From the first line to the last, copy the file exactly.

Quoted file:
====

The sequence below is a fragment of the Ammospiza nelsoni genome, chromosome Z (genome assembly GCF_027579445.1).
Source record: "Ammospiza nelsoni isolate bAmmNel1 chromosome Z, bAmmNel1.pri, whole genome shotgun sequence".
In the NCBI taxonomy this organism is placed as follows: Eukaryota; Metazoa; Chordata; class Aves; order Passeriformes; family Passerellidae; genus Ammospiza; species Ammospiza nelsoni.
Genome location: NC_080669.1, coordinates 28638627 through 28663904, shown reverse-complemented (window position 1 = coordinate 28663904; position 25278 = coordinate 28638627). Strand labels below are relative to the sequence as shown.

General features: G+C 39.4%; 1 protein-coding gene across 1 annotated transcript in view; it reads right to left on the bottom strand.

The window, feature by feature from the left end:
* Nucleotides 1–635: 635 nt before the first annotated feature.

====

The sequence below is a fragment of the Ammospiza nelsoni genome, chromosome Z (genome assembly GCF_027579445.1).
Source record: "Ammospiza nelsoni isolate bAmmNel1 chromosome Z, bAmmNel1.pri, whole genome shotgun sequence".
In the NCBI taxonomy this organism is placed as follows: Eukaryota; Metazoa; Chordata; class Aves; order Passeriformes; family Passerellidae; genus Ammospiza; species Ammospiza nelsoni.
Genome location: NC_080669.1, coordinates 28638627 through 28663904, shown reverse-complemented (window position 1 = coordinate 28663904; position 25278 = coordinate 28638627). Strand labels below are relative to the sequence as shown.

General features: G+C 39.4%; 1 protein-coding gene across 1 annotated transcript in view; it reads right to left on the bottom strand.

The window, feature by feature from the left end:
* Nucleotides 1–635: 635 nt before the first annotated feature.